Earlier this month, a little-discussed headline read "Muted Ceremony Marks End Of Iraq War." Of course, neither the war in Iraq nor the occupation are really ending. Thousands of private security contractors remain in the country (as do the fifteen thousand employees of the Baghdad embassy). The end of conventional military operations reflects the changing usefulness of the soldier to the state.
Generally speaking, the soldier’s role as provider of security is secondary to his role in propaganda. Regardless of an individual soldier’s motivation in joining the military, his primary function is to serve as a rallying cry for the fellow subjects of his state.
The nefarious motives behind wars, the endless political treacheries, and the massive fortunes accumulated by military industries must all hide behind the image of the soldier. He is portrayed as the best reflection of a grateful society, and elevated to the shining status of a religious icon, in the hope of blinding everyone to the cesspool of narcissism, corruption, and corporatism behind every war.
As a writer, I understand the appeal of military narratives, but more attention should be devoted, not to the fighting of wars, but to their beginnings. I’m not sure a single one would survive scrutiny. Of course, once wars have begun — once an endeavor is sprinkled with the blood of good people — it gains monumental significance and becomes its own justification.
Additionally, until a state of war becomes the new normal, the soldier’s suffering is painstakingly documented to be used as a bludgeon. With it, dissenters are silenced for their lack of patriotism. Taxpayers are reminded of the insufficiency of their sacrifice. Fiscal conservatives are condemned for endangering "our" young men and women in uniform. An idea essential to this propaganda is that the soldier, like the rest of government, is not "them"; the soldier is "us."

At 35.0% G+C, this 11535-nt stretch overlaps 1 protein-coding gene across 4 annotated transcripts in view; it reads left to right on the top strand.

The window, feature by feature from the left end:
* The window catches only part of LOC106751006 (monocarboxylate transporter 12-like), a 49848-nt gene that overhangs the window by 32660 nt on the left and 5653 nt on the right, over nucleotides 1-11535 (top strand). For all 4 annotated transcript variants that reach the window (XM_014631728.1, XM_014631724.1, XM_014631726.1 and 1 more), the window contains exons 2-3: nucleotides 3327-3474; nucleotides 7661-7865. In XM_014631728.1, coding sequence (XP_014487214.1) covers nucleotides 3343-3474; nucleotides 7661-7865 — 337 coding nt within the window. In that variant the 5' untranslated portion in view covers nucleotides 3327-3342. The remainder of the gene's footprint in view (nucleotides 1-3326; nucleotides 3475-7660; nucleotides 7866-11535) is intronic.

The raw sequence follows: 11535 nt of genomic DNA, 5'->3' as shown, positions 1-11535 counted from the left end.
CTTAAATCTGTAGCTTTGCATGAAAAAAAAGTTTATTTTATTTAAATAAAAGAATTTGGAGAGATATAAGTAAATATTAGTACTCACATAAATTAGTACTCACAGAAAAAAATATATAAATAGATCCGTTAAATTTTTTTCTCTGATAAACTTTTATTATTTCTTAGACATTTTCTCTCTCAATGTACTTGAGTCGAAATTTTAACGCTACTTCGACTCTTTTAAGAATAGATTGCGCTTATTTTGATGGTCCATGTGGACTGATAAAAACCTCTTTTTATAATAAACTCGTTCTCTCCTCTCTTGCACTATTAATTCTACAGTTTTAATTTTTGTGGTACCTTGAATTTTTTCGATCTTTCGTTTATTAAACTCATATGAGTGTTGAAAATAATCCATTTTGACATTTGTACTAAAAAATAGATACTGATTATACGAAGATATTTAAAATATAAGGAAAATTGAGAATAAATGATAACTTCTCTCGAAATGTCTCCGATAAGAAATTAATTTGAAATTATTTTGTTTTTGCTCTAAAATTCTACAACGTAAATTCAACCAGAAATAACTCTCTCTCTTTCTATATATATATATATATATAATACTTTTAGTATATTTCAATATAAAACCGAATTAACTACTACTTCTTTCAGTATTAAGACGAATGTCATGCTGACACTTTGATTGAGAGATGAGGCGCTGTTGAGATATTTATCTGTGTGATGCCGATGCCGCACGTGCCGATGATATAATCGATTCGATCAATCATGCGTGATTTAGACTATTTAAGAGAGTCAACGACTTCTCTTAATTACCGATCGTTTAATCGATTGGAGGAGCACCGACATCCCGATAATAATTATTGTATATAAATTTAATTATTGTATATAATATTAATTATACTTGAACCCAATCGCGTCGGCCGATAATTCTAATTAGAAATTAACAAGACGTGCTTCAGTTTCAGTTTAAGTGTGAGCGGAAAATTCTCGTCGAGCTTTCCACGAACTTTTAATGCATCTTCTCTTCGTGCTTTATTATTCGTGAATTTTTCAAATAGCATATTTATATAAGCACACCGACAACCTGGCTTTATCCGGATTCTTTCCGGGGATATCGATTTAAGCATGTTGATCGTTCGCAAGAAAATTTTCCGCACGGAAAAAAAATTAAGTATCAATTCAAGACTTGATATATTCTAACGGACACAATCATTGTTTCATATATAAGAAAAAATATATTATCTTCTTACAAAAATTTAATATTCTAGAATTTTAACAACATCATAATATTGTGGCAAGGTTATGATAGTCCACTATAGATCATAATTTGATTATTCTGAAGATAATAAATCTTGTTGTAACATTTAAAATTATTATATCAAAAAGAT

As a former infantryman and six-year veteran with three combat tours, I feel free of the guilt that silences many dissenters. The myths and benefits of military service are powerful and practical. I don’t blame anyone for falling under their spell. Many people have rolled the dice on their physical safety for much less.
My own disillusionment had much to do with the painful realization that almost no one asked me to keep them safe; that I wasn’t, in fact, keeping anyone safe; and that despite this, I was thanked profusely by the very people whose taxes I consumed — a testimony to the powerful web of myths involving the state as our selfless protector.
Compare the status of the soldier to that of the mercenary. (There is much to criticize about the private security contractors doing business with the U.S. government in Afghanistan and Iraq. That is not capitalism, but corporatism.) Nevertheless, the fact that parades, monuments, political speeches invoking their suffering, and streams of fawning news coverage are not only nonexistent for mercenaries, but scarcely imaginable, says much about the role and primary purpose of the soldier.
The soldier’s role, however, also burdens the state. Once an ongoing condition of war is cemented as the new normal, the soldier becomes, in many ways, a nuisance to the state. Soldiers invoke their own image and become outspoken critics, either of incompetence within their endeavor or of the endeavor itself. Soldiers write blogs, record embarrassing pictures and videos, and share them readily through social media, eroding the myths upon which the state relies.
Also, to justify the suffering of soldiers, the state is increasingly pressured to explain its endeavor and demonstrate progress. Neither mercenaries, mindful of their employment status, nor clandestine forces, carefully screened and highly disciplined, present such a burden.
I welcome any scaling back of our misguided adventures in the Middle East and Southwest Asia. However, what CNN touted as the "end of the Iraq War," can be described, at least partially, as a shift toward the type of warfighters more amenable to the state’s aims at this late stage: the silent type.
 Erik Slavin, "Thousands Of Private Contractors Still In Iraq," Stars and Stripes, December 15, 2011, Margaret Griffis, "Iraqi Critics Questions Size Of US Embassy Staff In Baghdad," Antiwar.com.